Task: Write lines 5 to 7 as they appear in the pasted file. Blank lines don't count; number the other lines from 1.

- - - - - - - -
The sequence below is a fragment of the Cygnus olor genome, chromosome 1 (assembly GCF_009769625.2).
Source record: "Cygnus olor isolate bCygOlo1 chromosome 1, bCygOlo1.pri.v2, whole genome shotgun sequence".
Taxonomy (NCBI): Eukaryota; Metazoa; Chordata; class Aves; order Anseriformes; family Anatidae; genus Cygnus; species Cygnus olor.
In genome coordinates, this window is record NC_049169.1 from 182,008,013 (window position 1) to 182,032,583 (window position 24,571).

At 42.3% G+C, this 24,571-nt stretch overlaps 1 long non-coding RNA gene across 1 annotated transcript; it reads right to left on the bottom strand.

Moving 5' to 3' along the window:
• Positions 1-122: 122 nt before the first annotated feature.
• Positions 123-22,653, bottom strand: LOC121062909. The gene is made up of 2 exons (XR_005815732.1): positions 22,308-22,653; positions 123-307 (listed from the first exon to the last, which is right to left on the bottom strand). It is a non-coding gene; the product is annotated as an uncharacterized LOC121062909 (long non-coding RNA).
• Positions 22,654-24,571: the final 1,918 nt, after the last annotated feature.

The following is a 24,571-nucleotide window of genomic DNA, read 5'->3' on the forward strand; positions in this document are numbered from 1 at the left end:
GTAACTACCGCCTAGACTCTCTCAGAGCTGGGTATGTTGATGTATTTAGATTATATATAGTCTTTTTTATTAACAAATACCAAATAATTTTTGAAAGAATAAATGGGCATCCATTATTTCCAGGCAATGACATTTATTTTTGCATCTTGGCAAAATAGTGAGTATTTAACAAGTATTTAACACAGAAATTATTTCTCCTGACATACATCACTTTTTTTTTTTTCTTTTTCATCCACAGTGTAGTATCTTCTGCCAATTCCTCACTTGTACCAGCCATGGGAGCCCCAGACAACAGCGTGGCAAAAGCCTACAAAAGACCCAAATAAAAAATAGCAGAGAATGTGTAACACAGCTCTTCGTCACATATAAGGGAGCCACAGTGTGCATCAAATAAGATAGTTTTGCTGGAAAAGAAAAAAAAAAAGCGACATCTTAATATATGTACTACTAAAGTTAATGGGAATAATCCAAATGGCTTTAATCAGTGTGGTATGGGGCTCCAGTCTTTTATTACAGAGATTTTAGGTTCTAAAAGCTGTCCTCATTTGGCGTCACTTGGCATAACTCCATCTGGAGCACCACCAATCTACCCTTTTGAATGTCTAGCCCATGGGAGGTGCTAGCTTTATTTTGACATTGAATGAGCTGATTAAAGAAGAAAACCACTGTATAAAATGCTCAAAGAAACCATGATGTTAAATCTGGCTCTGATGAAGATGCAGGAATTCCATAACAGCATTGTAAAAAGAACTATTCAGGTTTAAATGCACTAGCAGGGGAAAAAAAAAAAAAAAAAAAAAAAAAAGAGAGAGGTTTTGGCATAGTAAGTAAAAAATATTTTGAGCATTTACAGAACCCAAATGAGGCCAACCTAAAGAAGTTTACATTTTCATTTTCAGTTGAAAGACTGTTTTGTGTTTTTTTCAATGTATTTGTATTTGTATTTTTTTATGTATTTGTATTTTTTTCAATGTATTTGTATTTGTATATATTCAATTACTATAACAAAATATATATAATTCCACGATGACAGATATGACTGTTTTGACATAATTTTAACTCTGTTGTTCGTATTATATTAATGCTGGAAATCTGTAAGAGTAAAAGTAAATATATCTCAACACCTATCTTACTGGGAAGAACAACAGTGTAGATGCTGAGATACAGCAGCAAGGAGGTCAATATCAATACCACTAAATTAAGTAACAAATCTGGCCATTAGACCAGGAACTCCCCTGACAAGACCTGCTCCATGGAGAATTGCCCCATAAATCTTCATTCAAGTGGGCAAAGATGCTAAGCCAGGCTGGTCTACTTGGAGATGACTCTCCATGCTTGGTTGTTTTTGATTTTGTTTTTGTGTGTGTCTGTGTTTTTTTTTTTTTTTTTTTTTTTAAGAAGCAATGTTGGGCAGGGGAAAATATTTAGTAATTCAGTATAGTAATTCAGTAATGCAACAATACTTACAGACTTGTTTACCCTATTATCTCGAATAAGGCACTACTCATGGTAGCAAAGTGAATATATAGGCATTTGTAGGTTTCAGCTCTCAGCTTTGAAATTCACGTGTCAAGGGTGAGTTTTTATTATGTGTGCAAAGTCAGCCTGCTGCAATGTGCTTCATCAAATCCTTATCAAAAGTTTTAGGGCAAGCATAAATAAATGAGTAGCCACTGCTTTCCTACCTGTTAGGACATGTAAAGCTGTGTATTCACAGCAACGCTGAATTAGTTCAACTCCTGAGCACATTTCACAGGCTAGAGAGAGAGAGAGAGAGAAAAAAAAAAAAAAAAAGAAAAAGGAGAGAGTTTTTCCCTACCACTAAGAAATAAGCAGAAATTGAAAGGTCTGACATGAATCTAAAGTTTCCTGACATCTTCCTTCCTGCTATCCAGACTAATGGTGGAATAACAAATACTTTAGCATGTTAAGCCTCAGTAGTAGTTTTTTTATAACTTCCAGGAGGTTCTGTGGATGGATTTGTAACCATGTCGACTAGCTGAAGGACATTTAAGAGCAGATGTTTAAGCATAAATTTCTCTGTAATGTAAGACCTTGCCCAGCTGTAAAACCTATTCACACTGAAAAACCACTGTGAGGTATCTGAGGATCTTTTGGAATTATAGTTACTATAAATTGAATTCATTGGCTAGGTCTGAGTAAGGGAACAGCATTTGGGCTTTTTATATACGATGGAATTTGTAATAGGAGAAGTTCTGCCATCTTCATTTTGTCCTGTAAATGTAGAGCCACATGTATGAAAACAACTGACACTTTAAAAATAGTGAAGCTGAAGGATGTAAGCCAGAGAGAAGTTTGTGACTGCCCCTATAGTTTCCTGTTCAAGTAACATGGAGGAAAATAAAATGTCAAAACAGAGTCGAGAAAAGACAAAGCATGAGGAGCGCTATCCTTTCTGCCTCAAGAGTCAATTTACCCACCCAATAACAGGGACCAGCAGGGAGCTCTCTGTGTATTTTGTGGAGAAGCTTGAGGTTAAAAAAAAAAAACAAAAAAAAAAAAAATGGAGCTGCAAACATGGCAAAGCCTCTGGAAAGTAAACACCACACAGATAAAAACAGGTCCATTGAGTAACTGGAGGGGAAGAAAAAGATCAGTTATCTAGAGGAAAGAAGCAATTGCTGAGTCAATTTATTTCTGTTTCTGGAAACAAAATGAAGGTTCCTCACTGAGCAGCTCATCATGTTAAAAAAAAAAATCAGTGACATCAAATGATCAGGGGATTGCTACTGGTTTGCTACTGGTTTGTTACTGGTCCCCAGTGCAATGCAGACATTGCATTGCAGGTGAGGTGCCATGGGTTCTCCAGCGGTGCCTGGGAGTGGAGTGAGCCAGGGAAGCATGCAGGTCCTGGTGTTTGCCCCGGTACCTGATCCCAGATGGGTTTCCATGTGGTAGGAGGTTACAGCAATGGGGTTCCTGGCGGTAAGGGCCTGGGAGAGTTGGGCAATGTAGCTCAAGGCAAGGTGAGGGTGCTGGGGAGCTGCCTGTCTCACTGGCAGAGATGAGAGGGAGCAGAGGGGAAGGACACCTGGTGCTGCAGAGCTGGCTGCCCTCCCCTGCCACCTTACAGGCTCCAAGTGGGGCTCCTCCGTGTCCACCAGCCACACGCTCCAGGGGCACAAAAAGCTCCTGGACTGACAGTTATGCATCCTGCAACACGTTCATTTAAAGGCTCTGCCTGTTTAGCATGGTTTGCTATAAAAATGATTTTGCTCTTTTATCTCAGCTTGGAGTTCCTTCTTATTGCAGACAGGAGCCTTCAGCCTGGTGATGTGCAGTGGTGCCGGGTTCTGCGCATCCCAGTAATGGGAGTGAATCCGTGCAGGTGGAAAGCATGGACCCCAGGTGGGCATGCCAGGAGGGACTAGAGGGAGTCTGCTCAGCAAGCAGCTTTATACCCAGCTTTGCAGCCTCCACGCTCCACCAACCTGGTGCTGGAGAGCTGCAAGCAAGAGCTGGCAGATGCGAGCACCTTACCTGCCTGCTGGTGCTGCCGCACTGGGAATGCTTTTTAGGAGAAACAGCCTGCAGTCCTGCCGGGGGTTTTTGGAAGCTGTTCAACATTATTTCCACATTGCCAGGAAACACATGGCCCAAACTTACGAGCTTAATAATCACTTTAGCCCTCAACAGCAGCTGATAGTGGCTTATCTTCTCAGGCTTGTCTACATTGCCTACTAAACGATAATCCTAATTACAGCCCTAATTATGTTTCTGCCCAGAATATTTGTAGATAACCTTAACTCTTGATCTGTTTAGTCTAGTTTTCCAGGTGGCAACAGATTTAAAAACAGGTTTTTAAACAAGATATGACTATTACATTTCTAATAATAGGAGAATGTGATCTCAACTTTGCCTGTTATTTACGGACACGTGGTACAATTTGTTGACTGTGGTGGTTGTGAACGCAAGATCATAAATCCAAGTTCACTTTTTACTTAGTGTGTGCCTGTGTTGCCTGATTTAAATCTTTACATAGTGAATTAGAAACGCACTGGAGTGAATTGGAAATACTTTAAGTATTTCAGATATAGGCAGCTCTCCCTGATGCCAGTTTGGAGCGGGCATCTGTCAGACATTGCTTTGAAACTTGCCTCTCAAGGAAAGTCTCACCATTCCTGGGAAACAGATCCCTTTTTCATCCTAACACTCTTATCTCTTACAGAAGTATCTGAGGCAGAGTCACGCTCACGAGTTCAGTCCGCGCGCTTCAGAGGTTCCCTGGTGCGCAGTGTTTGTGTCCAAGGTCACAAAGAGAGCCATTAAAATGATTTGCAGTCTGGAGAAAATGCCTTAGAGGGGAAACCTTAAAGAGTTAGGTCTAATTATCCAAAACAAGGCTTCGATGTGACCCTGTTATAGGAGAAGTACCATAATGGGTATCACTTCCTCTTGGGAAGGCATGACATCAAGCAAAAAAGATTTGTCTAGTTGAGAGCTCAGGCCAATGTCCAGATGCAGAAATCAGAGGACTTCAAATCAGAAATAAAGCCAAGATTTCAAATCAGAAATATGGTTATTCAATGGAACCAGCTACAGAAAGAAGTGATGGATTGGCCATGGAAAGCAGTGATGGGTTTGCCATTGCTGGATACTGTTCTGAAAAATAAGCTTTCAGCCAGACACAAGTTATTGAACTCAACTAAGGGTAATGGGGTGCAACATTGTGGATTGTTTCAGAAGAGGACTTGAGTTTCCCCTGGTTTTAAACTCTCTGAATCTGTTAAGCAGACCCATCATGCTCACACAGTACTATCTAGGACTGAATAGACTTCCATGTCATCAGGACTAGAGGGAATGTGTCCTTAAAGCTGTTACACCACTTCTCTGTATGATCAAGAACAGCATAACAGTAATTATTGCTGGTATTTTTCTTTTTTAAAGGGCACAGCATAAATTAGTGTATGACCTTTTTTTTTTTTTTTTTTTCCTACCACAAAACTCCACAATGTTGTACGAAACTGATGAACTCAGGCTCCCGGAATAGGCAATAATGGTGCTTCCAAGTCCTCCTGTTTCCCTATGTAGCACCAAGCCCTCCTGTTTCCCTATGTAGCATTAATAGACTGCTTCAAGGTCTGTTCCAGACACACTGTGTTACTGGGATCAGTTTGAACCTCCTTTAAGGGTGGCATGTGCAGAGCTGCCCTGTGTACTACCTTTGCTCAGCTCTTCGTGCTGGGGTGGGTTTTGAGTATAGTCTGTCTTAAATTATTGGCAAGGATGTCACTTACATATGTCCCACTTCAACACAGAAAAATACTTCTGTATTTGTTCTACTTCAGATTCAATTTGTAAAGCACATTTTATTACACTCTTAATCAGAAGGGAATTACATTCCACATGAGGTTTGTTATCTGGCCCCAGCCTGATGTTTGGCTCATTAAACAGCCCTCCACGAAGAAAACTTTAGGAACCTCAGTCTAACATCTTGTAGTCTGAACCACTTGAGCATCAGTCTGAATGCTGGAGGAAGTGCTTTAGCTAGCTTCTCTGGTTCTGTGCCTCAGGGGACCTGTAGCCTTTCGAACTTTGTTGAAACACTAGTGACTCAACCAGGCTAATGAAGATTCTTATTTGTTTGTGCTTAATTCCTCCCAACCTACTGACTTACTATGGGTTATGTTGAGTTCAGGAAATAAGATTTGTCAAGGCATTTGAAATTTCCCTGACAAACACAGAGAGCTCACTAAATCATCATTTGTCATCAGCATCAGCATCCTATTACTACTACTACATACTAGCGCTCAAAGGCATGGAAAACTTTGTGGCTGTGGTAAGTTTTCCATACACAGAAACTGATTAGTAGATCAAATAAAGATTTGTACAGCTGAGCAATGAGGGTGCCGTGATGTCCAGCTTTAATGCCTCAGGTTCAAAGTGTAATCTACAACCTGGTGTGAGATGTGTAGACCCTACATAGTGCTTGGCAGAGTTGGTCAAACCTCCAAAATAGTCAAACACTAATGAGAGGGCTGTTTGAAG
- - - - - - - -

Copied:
At 42.3% G+C, this 24,571-nt stretch overlaps 1 long non-coding RNA gene across 1 annotated transcript; it reads right to left on the bottom strand.

Moving 5' to 3' along the window:
• Positions 1-122: 122 nt before the first annotated feature.